Amiga (1985 - ?)
The Amiga was introduced in 1985, the first model was the Amiga 1000. In 1987 the Amiga 500 (small and cheap) and the Amiga 2000 (aimed at the more financially potent user) were introduced. These models sold some milion times in the western world, but innovation was too slow and the IBM clones got better from year to year.
In 1991 Commodore sold the CDTV, the first computer with built in CD-ROM, basically a A500 with CD-ROM. Sadly, it was a bit ahead of its time (CD-ROM) and technically outdated on the computer side (A500) and was a flop. (there are only a few CDTV adventures!)
In 1991 Commodore upgraded the A500 to the A500+, but with only relatively minor improvements like new operatiing system (2.x) and ECS (enhanced chip set).
In 1992 the Amiga 600 was sold, very cheap, but this in every respect. Basically a cheap A500 (OS2.x, ECS). It sold not so bad, but only with small profit margins. and a new 386PC was far better (although far expensive, too)
In 1993 the Amiga 1200 was introduced, finally a big improvement (cheap, but with AGA graphic chipset, OS3.x, and a lot more siginficant improvements). Also the Amiga 4000 was sold, the expensive high end Amiga (also AGA).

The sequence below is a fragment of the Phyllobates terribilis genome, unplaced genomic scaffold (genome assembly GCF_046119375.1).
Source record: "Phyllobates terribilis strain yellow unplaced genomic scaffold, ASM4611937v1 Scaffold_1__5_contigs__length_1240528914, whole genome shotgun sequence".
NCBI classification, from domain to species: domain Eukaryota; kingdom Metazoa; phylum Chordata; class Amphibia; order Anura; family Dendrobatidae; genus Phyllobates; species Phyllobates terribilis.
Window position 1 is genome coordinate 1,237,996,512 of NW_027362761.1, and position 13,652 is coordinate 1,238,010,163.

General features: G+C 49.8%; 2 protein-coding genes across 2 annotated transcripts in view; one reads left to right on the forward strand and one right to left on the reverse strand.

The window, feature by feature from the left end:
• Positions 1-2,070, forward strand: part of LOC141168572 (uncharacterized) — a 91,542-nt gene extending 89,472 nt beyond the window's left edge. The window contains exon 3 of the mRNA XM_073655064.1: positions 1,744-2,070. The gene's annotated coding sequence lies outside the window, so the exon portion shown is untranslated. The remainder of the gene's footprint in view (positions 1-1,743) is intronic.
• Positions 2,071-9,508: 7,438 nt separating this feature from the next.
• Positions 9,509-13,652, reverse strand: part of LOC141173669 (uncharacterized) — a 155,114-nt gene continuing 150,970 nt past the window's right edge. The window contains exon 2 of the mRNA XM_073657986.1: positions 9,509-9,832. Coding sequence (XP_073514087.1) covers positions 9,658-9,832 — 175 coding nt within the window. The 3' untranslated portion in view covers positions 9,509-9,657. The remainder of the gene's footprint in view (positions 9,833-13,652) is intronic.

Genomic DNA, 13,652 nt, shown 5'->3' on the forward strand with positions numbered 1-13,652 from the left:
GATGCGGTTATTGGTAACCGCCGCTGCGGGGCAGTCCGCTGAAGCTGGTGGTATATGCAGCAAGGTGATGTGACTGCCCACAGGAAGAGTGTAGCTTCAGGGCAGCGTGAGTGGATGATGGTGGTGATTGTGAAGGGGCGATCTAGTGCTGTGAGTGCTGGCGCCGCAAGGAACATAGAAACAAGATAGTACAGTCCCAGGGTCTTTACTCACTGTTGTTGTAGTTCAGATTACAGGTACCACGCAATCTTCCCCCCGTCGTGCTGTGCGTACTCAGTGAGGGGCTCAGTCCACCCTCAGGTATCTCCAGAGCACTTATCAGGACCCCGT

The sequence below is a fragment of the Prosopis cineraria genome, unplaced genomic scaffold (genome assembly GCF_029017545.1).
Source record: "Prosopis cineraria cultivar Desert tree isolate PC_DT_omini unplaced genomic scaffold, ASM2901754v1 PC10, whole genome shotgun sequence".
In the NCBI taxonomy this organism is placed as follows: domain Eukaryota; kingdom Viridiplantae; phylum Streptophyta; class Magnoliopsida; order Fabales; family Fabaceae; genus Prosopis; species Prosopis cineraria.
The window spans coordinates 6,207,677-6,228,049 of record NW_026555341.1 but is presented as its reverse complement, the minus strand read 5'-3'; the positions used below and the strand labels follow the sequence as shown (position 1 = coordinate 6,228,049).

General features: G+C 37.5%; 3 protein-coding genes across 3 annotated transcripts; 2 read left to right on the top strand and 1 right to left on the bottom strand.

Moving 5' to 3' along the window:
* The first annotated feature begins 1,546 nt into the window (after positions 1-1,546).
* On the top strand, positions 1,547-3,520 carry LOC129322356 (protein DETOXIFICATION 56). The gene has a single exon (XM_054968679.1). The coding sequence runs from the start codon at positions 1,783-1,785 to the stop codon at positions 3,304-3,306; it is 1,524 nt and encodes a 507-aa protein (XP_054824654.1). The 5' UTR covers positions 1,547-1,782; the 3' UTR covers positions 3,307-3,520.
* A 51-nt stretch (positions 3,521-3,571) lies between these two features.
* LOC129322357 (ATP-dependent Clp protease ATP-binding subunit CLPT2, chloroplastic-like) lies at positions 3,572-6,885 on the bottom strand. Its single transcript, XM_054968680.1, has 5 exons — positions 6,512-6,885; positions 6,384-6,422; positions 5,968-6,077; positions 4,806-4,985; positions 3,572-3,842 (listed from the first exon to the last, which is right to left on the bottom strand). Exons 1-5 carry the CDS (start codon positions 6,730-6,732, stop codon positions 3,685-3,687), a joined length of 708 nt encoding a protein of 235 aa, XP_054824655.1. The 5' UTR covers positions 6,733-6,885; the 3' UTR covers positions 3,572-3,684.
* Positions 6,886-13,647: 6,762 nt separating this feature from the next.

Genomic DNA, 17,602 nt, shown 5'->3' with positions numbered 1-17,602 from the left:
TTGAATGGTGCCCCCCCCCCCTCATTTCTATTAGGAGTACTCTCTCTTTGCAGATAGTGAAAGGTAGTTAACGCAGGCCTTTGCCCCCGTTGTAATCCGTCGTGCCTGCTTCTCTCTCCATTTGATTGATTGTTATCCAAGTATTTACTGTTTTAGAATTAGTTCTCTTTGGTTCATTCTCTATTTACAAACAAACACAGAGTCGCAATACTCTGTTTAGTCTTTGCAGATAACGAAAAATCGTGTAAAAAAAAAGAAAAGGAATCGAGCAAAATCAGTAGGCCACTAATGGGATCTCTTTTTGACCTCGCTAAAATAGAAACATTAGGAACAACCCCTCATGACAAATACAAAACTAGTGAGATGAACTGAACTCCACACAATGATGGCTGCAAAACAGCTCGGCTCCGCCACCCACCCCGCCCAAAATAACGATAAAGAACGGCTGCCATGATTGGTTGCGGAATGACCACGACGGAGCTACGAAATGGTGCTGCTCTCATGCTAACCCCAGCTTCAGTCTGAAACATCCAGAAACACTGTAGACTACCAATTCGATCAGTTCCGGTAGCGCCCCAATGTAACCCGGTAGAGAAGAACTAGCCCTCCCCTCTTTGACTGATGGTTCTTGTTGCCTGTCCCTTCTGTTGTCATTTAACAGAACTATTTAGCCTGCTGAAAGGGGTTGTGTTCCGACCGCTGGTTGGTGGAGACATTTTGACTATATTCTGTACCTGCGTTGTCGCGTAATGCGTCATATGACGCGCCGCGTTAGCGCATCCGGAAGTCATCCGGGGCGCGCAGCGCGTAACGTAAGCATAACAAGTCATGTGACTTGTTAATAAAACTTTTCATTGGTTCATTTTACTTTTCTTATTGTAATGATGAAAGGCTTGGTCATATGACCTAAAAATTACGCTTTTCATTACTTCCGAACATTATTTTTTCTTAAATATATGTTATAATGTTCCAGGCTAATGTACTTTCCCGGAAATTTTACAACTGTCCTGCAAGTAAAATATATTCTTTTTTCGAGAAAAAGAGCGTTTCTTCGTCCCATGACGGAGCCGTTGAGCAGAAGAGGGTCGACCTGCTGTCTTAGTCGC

Finally two good products again. also the CD32 console was sold, a cheap CD-ROm games console (basically a A1200 without floppy, HD, keyboard, and mouse but with a CD-ROM). Some hundred older Amiga titles were converted/re-released to CD-ROM, but only a few adventures.
Finally, Commodore went bust in 1993 - not because the Amiga line, which was still a (small) profit making branch, but because of huge losses with their IBM-clones.
More than a year later it was bought by ESCOM, one of the largest PC distributors (but already in trouble before it bought the rest of the Amiga rights) - a year later Escom went down, after having sold their brand of Amiga 1200 with minor improvments to the old A1200 from Commodore.
This year (1997) gateway 2000 (another PC major) bought the rest of the Amiga rights are now trying to develop a new line of Amigas, meanwhile they have licensed the rights to a few other companies who now sell their own Amiga models (all A1200/4000 improvements, but with the same OS and AGA chipset).
Maybe the Amiga can make its resurgence with new PPC processors and a new OS, or maybe it will go the way of all the other computers (exept the IBM clones and some Macs), from the Spectrum, C-64 to the Atari ST. Only the future will tell.
There are 266 games listed for Amiga in this list.
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